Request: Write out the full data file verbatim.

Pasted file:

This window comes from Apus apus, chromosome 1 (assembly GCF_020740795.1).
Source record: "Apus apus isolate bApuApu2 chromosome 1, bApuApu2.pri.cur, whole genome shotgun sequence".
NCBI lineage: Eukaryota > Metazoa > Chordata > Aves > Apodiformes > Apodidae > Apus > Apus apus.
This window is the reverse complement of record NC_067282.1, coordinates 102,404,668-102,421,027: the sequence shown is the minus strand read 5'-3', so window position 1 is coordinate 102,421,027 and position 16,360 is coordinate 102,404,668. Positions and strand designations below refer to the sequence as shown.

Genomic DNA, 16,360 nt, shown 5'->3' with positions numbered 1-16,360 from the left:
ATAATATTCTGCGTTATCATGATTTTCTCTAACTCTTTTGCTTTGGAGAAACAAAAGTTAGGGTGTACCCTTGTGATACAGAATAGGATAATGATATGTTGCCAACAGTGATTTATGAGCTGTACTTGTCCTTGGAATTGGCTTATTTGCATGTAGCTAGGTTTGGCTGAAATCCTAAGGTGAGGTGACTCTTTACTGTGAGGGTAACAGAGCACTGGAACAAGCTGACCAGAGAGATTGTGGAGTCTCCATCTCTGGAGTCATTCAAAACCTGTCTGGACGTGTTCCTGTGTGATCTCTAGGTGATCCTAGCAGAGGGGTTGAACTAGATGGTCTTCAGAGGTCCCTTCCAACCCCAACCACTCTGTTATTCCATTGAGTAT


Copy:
This window comes from Apus apus, chromosome 1 (assembly GCF_020740795.1).
Source record: "Apus apus isolate bApuApu2 chromosome 1, bApuApu2.pri.cur, whole genome shotgun sequence".
NCBI lineage: Eukaryota > Metazoa > Chordata > Aves > Apodiformes > Apodidae > Apus > Apus apus.
This window is the reverse complement of record NC_067282.1, coordinates 102,404,668-102,421,027: the sequence shown is the minus strand read 5'-3', so window position 1 is coordinate 102,421,027 and position 16,360 is coordinate 102,404,668. Positions and strand designations below refer to the sequence as shown.

Genomic DNA, 16,360 nt, shown 5'->3' with positions numbered 1-16,360 from the left:
ATAATATTCTGCGTTATCATGATTTTCTCTAACTCTTTTGCTTTGGAGAAACAAAAGTTAGGGTGTACCCTTGTGATACAGAATAGGATAATGATATGTTGCCAACAGTGATTTATGAGCTGTACTTGTCCTTGGAATTGGCTTATTTGCATGTAGCTAGGTTTGGCTGAAATCCTAAGGTGAGGTGACTCTTTACTGTGAGGGTAACAGAGCACTGGAACAAGCTGACCAGAGAGATTGTGGAGTCTCCATCTCTGGAGTCATTCAAAACCTGTCTGGACGTGTTCCTGTGTGATCTCTAGGTGATCCTAGCAGAGGGGTTGAACTAGATGGTCTTCAGAGGTCCCTTCCAACCCCAACCACTCTGTTATTCCATTGAGTAT